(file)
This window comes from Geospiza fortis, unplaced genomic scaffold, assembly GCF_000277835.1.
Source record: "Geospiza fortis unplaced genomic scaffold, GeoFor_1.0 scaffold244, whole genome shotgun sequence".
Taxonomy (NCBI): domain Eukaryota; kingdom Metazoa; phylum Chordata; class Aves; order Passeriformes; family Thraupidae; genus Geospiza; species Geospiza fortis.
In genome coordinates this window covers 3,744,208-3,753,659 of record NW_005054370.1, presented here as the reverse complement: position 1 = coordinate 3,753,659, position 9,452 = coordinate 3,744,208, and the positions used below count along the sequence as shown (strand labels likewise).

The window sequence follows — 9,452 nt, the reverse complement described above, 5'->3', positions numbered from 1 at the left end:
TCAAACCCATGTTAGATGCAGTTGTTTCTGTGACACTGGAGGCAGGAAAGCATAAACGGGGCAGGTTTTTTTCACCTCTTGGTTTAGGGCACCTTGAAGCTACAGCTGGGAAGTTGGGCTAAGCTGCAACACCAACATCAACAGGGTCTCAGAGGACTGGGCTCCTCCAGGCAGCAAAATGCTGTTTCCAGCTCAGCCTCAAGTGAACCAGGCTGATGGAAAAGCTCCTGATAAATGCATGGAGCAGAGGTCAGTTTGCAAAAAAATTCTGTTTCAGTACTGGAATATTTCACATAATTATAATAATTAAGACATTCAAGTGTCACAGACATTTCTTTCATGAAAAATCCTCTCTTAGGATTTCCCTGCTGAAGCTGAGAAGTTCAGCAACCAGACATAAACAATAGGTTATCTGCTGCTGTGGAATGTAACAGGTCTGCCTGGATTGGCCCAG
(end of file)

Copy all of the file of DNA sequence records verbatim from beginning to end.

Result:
This window comes from Geospiza fortis, unplaced genomic scaffold, assembly GCF_000277835.1.
Source record: "Geospiza fortis unplaced genomic scaffold, GeoFor_1.0 scaffold244, whole genome shotgun sequence".
Taxonomy (NCBI): domain Eukaryota; kingdom Metazoa; phylum Chordata; class Aves; order Passeriformes; family Thraupidae; genus Geospiza; species Geospiza fortis.
In genome coordinates this window covers 3,744,208-3,753,659 of record NW_005054370.1, presented here as the reverse complement: position 1 = coordinate 3,753,659, position 9,452 = coordinate 3,744,208, and the positions used below count along the sequence as shown (strand labels likewise).

The window sequence follows — 9,452 nt, the reverse complement described above, 5'->3', positions numbered from 1 at the left end:
TCAAACCCATGTTAGATGCAGTTGTTTCTGTGACACTGGAGGCAGGAAAGCATAAACGGGGCAGGTTTTTTTCACCTCTTGGTTTAGGGCACCTTGAAGCTACAGCTGGGAAGTTGGGCTAAGCTGCAACACCAACATCAACAGGGTCTCAGAGGACTGGGCTCCTCCAGGCAGCAAAATGCTGTTTCCAGCTCAGCCTCAAGTGAACCAGGCTGATGGAAAAGCTCCTGATAAATGCATGGAGCAGAGGTCAGTTTGCAAAAAAATTCTGTTTCAGTACTGGAATATTTCACATAATTATAATAATTAAGACATTCAAGTGTCACAGACATTTCTTTCATGAAAAATCCTCTCTTAGGATTTCCCTGCTGAAGCTGAGAAGTTCAGCAACCAGACATAAACAATAGGTTATCTGCTGCTGTGGAATGTAACAGGTCTGCCTGGATTGGCCCAG